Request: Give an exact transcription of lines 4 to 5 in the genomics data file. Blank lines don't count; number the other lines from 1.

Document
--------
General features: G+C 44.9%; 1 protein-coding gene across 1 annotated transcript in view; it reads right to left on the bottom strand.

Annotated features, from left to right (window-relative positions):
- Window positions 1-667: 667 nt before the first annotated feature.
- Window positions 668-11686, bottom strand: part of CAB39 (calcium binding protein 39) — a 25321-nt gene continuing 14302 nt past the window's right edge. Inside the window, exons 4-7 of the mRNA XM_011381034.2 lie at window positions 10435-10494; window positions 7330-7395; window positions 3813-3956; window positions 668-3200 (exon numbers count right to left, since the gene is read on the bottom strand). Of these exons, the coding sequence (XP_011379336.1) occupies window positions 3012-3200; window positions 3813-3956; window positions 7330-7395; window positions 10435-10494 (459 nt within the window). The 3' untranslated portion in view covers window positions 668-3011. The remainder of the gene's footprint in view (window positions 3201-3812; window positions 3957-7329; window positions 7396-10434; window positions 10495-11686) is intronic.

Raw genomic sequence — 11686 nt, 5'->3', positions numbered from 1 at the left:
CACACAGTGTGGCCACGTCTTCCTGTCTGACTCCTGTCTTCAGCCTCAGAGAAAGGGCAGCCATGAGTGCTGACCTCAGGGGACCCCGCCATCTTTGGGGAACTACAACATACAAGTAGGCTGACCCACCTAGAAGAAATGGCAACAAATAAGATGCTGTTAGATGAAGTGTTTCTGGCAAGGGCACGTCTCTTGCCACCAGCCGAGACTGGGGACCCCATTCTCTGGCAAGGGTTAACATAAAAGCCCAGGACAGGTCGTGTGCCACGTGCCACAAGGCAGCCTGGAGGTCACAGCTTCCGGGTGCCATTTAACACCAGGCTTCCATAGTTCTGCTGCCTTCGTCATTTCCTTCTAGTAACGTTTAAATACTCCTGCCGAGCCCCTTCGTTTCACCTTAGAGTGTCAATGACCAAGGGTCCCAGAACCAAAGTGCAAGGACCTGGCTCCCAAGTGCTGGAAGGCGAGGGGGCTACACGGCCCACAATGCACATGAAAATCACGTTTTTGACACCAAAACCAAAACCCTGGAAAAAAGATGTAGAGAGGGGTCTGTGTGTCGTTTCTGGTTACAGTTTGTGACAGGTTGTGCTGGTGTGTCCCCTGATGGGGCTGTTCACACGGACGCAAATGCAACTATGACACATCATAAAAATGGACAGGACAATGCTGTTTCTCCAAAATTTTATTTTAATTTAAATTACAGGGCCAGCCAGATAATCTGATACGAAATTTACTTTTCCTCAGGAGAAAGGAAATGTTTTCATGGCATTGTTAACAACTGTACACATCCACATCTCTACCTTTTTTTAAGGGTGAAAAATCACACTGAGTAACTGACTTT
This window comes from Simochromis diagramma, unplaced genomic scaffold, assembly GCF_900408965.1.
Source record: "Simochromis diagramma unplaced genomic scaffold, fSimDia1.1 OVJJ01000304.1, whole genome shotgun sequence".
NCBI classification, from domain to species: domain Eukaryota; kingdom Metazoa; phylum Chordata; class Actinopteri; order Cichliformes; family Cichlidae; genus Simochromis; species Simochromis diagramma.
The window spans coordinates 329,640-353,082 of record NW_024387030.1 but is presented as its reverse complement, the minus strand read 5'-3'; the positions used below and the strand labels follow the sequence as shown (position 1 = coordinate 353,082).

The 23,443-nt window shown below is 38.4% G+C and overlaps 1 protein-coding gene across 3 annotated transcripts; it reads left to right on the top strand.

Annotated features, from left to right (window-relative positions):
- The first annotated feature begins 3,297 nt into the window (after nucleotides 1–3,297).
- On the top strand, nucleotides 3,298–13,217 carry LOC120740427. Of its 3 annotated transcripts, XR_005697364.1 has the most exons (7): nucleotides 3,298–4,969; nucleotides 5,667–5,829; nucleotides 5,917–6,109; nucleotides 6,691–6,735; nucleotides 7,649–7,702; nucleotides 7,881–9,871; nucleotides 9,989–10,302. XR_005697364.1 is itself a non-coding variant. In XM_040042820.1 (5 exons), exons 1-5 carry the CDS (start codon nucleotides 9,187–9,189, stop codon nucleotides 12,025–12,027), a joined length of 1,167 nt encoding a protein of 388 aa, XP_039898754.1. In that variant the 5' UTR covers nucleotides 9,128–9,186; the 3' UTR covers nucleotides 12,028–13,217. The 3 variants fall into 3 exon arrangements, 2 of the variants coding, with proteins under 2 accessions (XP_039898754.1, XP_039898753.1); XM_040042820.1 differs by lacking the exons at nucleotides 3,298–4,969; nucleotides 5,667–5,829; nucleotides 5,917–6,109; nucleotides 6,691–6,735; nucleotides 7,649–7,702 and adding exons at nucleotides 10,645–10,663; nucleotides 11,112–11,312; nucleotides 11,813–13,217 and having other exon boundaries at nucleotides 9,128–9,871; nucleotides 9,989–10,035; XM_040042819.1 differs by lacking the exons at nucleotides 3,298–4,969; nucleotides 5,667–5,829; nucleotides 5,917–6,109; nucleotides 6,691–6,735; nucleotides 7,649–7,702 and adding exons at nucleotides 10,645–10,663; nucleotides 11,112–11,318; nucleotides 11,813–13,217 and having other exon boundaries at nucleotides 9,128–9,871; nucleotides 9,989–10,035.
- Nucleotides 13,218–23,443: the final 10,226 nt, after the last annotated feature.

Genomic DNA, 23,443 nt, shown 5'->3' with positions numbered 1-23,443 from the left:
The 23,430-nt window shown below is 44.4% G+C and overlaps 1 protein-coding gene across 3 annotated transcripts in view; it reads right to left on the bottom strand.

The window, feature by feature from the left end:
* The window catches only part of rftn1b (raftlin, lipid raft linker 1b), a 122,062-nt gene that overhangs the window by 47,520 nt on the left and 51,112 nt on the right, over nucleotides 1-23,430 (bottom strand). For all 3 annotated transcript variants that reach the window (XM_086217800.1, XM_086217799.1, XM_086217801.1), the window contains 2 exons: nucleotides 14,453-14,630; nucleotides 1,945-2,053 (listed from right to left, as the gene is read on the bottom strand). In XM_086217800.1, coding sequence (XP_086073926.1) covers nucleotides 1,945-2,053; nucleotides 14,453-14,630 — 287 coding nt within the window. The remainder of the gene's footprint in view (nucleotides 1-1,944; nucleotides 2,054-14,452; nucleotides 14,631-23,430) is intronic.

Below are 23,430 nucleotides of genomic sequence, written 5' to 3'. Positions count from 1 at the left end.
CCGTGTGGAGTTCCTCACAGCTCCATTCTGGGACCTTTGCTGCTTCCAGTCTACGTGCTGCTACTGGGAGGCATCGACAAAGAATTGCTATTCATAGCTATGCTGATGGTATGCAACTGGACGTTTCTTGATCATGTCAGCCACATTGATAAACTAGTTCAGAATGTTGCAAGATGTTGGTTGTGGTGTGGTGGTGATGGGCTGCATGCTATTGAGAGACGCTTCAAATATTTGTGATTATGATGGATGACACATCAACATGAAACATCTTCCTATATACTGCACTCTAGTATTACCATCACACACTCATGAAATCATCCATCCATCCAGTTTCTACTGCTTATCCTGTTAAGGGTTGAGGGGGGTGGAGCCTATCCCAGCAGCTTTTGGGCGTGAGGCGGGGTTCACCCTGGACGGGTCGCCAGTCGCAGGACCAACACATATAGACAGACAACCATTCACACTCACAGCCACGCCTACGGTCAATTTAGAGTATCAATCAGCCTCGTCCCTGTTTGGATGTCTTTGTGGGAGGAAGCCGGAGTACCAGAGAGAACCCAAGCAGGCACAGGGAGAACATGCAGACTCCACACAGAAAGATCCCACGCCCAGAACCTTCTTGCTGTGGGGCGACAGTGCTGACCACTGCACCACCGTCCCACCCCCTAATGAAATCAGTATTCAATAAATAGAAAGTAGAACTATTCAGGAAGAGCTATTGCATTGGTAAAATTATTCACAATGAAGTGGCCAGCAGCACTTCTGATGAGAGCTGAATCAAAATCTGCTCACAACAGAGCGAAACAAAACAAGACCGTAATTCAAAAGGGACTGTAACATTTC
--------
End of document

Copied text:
- Window positions 668-11686, bottom strand: part of CAB39 (calcium binding protein 39) — a 25321-nt gene continuing 14302 nt past the window's right edge. Inside the window, exons 4-7 of the mRNA XM_011381034.2 lie at window positions 10435-10494; window positions 7330-7395; window positions 3813-3956; window positions 668-3200 (exon numbers count right to left, since the gene is read on the bottom strand). Of these exons, the coding sequence (XP_011379336.1) occupies window positions 3012-3200; window positions 3813-3956; window positions 7330-7395; window positions 10435-10494 (459 nt within the window). The 3' untranslated portion in view covers window positions 668-3011. The remainder of the gene's footprint in view (window positions 3201-3812; window positions 3957-7329; window positions 7396-10434; window positions 10495-11686) is intronic.

Raw genomic sequence — 11686 nt, 5'->3', positions numbered from 1 at the left: